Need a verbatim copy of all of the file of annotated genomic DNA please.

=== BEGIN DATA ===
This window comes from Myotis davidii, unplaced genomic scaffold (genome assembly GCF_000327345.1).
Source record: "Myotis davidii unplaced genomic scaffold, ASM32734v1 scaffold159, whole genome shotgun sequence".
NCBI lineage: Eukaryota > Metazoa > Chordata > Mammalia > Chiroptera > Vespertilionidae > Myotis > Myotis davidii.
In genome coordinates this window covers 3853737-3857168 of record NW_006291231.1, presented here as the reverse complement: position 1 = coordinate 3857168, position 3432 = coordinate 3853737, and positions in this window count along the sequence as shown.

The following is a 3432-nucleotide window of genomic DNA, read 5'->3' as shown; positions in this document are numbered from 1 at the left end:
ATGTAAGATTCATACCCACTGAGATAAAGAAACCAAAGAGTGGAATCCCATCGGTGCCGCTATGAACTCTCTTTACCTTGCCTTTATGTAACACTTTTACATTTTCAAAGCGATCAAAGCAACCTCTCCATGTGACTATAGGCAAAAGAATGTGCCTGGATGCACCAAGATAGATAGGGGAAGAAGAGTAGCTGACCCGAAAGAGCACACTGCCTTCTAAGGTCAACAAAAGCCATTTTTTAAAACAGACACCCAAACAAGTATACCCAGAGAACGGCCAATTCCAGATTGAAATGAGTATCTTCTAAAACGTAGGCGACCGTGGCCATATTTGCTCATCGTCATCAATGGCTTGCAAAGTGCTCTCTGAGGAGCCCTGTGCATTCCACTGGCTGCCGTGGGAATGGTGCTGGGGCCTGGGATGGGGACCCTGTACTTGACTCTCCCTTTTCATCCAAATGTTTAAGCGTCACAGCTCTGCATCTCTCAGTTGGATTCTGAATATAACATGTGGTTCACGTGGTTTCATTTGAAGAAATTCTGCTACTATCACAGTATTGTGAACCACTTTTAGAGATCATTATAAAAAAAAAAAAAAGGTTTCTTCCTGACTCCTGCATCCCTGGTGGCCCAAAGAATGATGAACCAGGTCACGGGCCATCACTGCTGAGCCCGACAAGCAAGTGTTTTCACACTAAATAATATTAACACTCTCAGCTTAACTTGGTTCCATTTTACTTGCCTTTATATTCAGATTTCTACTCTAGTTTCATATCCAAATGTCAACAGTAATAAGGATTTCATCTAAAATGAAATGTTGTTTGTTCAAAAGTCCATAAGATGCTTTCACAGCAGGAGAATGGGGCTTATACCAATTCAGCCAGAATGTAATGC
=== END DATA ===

This window comes from Myotis davidii, unplaced genomic scaffold (genome assembly GCF_000327345.1).
Source record: "Myotis davidii unplaced genomic scaffold, ASM32734v1 scaffold159, whole genome shotgun sequence".
NCBI lineage: Eukaryota > Metazoa > Chordata > Mammalia > Chiroptera > Vespertilionidae > Myotis > Myotis davidii.
In genome coordinates this window covers 3853737-3857168 of record NW_006291231.1, presented here as the reverse complement: position 1 = coordinate 3857168, position 3432 = coordinate 3853737, and positions in this window count along the sequence as shown.

The following is a 3432-nucleotide window of genomic DNA, read 5'->3' as shown; positions in this document are numbered from 1 at the left end:
ATGTAAGATTCATACCCACTGAGATAAAGAAACCAAAGAGTGGAATCCCATCGGTGCCGCTATGAACTCTCTTTACCTTGCCTTTATGTAACACTTTTACATTTTCAAAGCGATCAAAGCAACCTCTCCATGTGACTATAGGCAAAAGAATGTGCCTGGATGCACCAAGATAGATAGGGGAAGAAGAGTAGCTGACCCGAAAGAGCACACTGCCTTCTAAGGTCAACAAAAGCCATTTTTTAAAACAGACACCCAAACAAGTATACCCAGAGAACGGCCAATTCCAGATTGAAATGAGTATCTTCTAAAACGTAGGCGACCGTGGCCATATTTGCTCATCGTCATCAATGGCTTGCAAAGTGCTCTCTGAGGAGCCCTGTGCATTCCACTGGCTGCCGTGGGAATGGTGCTGGGGCCTGGGATGGGGACCCTGTACTTGACTCTCCCTTTTCATCCAAATGTTTAAGCGTCACAGCTCTGCATCTCTCAGTTGGATTCTGAATATAACATGTGGTTCACGTGGTTTCATTTGAAGAAATTCTGCTACTATCACAGTATTGTGAACCACTTTTAGAGATCATTATAAAAAAAAAAAAAAGGTTTCTTCCTGACTCCTGCATCCCTGGTGGCCCAAAGAATGATGAACCAGGTCACGGGCCATCACTGCTGAGCCCGACAAGCAAGTGTTTTCACACTAAATAATATTAACACTCTCAGCTTAACTTGGTTCCATTTTACTTGCCTTTATATTCAGATTTCTACTCTAGTTTCATATCCAAATGTCAACAGTAATAAGGATTTCATCTAAAATGAAATGTTGTTTGTTCAAAAGTCCATAAGATGCTTTCACAGCAGGAGAATGGGGCTTATACCAATTCAGCCAGAATGTAATGC